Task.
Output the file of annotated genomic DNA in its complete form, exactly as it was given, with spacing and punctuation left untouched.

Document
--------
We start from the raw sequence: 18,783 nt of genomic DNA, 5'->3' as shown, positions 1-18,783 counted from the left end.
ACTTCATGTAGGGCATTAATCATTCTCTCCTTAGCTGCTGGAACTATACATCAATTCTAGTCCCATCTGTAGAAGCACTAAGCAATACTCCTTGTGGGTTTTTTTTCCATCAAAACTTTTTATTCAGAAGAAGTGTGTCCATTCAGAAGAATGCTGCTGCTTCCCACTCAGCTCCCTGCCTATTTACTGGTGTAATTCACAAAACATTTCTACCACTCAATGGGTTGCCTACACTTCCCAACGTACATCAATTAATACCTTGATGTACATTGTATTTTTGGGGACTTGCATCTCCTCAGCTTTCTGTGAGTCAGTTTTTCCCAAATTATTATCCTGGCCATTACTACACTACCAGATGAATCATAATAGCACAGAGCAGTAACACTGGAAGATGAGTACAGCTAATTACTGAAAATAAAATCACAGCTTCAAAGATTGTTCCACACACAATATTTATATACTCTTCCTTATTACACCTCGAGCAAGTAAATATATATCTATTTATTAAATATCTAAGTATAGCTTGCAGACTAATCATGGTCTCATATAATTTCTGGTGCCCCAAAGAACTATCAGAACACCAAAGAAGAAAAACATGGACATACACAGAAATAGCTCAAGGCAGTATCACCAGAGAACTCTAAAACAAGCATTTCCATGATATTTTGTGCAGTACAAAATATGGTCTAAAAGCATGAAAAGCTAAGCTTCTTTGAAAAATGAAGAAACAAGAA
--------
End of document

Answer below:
We start from the raw sequence: 18,783 nt of genomic DNA, 5'->3' as shown, positions 1-18,783 counted from the left end.
ACTTCATGTAGGGCATTAATCATTCTCTCCTTAGCTGCTGGAACTATACATCAATTCTAGTCCCATCTGTAGAAGCACTAAGCAATACTCCTTGTGGGTTTTTTTTCCATCAAAACTTTTTATTCAGAAGAAGTGTGTCCATTCAGAAGAATGCTGCTGCTTCCCACTCAGCTCCCTGCCTATTTACTGGTGTAATTCACAAAACATTTCTACCACTCAATGGGTTGCCTACACTTCCCAACGTACATCAATTAATACCTTGATGTACATTGTATTTTTGGGGACTTGCATCTCCTCAGCTTTCTGTGAGTCAGTTTTTCCCAAATTATTATCCTGGCCATTACTACACTACCAGATGAATCATAATAGCACAGAGCAGTAACACTGGAAGATGAGTACAGCTAATTACTGAAAATAAAATCACAGCTTCAAAGATTGTTCCACACACAATATTTATATACTCTTCCTTATTACACCTCGAGCAAGTAAATATATATCTATTTATTAAATATCTAAGTATAGCTTGCAGACTAATCATGGTCTCATATAATTTCTGGTGCCCCAAAGAACTATCAGAACACCAAAGAAGAAAAACATGGACATACACAGAAATAGCTCAAGGCAGTATCACCAGAGAACTCTAAAACAAGCATTTCCATGATATTTTGTGCAGTACAAAATATGGTCTAAAAGCATGAAAAGCTAAGCTTCTTTGAAAAATGAAGAAACAAGAA